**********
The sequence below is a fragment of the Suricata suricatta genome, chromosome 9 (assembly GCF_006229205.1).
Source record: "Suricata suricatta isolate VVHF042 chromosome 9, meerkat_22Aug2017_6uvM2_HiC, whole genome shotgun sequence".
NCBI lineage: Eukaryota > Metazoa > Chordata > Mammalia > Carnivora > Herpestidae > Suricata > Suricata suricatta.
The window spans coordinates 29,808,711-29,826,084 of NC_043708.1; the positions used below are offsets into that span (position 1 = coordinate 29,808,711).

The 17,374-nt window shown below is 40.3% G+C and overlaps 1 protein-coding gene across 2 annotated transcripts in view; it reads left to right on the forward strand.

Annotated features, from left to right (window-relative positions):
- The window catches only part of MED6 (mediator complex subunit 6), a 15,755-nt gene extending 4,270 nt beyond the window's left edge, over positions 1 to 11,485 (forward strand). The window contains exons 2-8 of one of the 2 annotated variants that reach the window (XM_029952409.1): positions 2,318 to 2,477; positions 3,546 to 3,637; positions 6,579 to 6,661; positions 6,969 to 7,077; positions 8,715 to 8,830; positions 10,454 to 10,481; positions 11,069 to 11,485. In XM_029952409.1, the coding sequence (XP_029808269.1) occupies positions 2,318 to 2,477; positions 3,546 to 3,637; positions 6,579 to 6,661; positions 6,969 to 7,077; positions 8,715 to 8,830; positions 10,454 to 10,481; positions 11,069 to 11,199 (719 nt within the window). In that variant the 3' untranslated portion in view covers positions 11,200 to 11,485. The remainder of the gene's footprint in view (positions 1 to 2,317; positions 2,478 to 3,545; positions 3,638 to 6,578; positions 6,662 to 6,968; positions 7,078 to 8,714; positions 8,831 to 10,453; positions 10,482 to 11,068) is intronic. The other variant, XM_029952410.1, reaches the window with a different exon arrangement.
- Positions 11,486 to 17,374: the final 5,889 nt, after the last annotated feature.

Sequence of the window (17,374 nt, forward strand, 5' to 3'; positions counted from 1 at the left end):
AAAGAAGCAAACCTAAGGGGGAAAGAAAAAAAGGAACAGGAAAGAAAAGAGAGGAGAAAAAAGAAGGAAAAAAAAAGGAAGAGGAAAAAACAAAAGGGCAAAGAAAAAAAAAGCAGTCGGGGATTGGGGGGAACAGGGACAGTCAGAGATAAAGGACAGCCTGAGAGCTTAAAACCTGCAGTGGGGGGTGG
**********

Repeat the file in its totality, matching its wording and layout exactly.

The sequence below is a fragment of the Suricata suricatta genome, chromosome 9 (assembly GCF_006229205.1).
Source record: "Suricata suricatta isolate VVHF042 chromosome 9, meerkat_22Aug2017_6uvM2_HiC, whole genome shotgun sequence".
NCBI lineage: Eukaryota > Metazoa > Chordata > Mammalia > Carnivora > Herpestidae > Suricata > Suricata suricatta.
The window spans coordinates 29,808,711-29,826,084 of NC_043708.1; the positions used below are offsets into that span (position 1 = coordinate 29,808,711).

The 17,374-nt window shown below is 40.3% G+C and overlaps 1 protein-coding gene across 2 annotated transcripts in view; it reads left to right on the forward strand.

Annotated features, from left to right (window-relative positions):
- The window catches only part of MED6 (mediator complex subunit 6), a 15,755-nt gene extending 4,270 nt beyond the window's left edge, over positions 1 to 11,485 (forward strand). The window contains exons 2-8 of one of the 2 annotated variants that reach the window (XM_029952409.1): positions 2,318 to 2,477; positions 3,546 to 3,637; positions 6,579 to 6,661; positions 6,969 to 7,077; positions 8,715 to 8,830; positions 10,454 to 10,481; positions 11,069 to 11,485. In XM_029952409.1, the coding sequence (XP_029808269.1) occupies positions 2,318 to 2,477; positions 3,546 to 3,637; positions 6,579 to 6,661; positions 6,969 to 7,077; positions 8,715 to 8,830; positions 10,454 to 10,481; positions 11,069 to 11,199 (719 nt within the window). In that variant the 3' untranslated portion in view covers positions 11,200 to 11,485. The remainder of the gene's footprint in view (positions 1 to 2,317; positions 2,478 to 3,545; positions 3,638 to 6,578; positions 6,662 to 6,968; positions 7,078 to 8,714; positions 8,831 to 10,453; positions 10,482 to 11,068) is intronic. The other variant, XM_029952410.1, reaches the window with a different exon arrangement.
- Positions 11,486 to 17,374: the final 5,889 nt, after the last annotated feature.

Sequence of the window (17,374 nt, forward strand, 5' to 3'; positions counted from 1 at the left end):
AAAGAAGCAAACCTAAGGGGGAAAGAAAAAAAGGAACAGGAAAGAAAAGAGAGGAGAAAAAAGAAGGAAAAAAAAAGGAAGAGGAAAAAACAAAAGGGCAAAGAAAAAAAAAGCAGTCGGGGATTGGGGGGAACAGGGACAGTCAGAGATAAAGGACAGCCTGAGAGCTTAAAACCTGCAGTGGGGGGTGG